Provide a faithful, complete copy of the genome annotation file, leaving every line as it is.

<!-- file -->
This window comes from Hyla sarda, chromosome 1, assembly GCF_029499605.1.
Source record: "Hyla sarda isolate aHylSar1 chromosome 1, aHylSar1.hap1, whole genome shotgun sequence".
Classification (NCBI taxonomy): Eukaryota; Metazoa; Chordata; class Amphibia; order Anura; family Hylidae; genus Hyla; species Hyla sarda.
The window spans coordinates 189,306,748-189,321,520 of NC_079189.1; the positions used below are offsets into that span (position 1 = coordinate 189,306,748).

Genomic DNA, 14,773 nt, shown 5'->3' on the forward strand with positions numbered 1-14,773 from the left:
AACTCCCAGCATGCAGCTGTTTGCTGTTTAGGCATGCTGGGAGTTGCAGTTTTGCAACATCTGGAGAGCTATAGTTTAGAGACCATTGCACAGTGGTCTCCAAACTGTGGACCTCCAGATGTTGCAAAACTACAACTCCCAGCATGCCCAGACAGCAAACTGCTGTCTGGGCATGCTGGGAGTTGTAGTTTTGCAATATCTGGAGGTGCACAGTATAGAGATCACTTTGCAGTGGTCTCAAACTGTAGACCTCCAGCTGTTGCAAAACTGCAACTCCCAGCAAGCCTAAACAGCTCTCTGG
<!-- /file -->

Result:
This window comes from Hyla sarda, chromosome 1, assembly GCF_029499605.1.
Source record: "Hyla sarda isolate aHylSar1 chromosome 1, aHylSar1.hap1, whole genome shotgun sequence".
Classification (NCBI taxonomy): Eukaryota; Metazoa; Chordata; class Amphibia; order Anura; family Hylidae; genus Hyla; species Hyla sarda.
The window spans coordinates 189,306,748-189,321,520 of NC_079189.1; the positions used below are offsets into that span (position 1 = coordinate 189,306,748).

Genomic DNA, 14,773 nt, shown 5'->3' on the forward strand with positions numbered 1-14,773 from the left:
AACTCCCAGCATGCAGCTGTTTGCTGTTTAGGCATGCTGGGAGTTGCAGTTTTGCAACATCTGGAGAGCTATAGTTTAGAGACCATTGCACAGTGGTCTCCAAACTGTGGACCTCCAGATGTTGCAAAACTACAACTCCCAGCATGCCCAGACAGCAAACTGCTGTCTGGGCATGCTGGGAGTTGTAGTTTTGCAATATCTGGAGGTGCACAGTATAGAGATCACTTTGCAGTGGTCTCAAACTGTAGACCTCCAGCTGTTGCAAAACTGCAACTCCCAGCAAGCCTAAACAGCTCTCTGG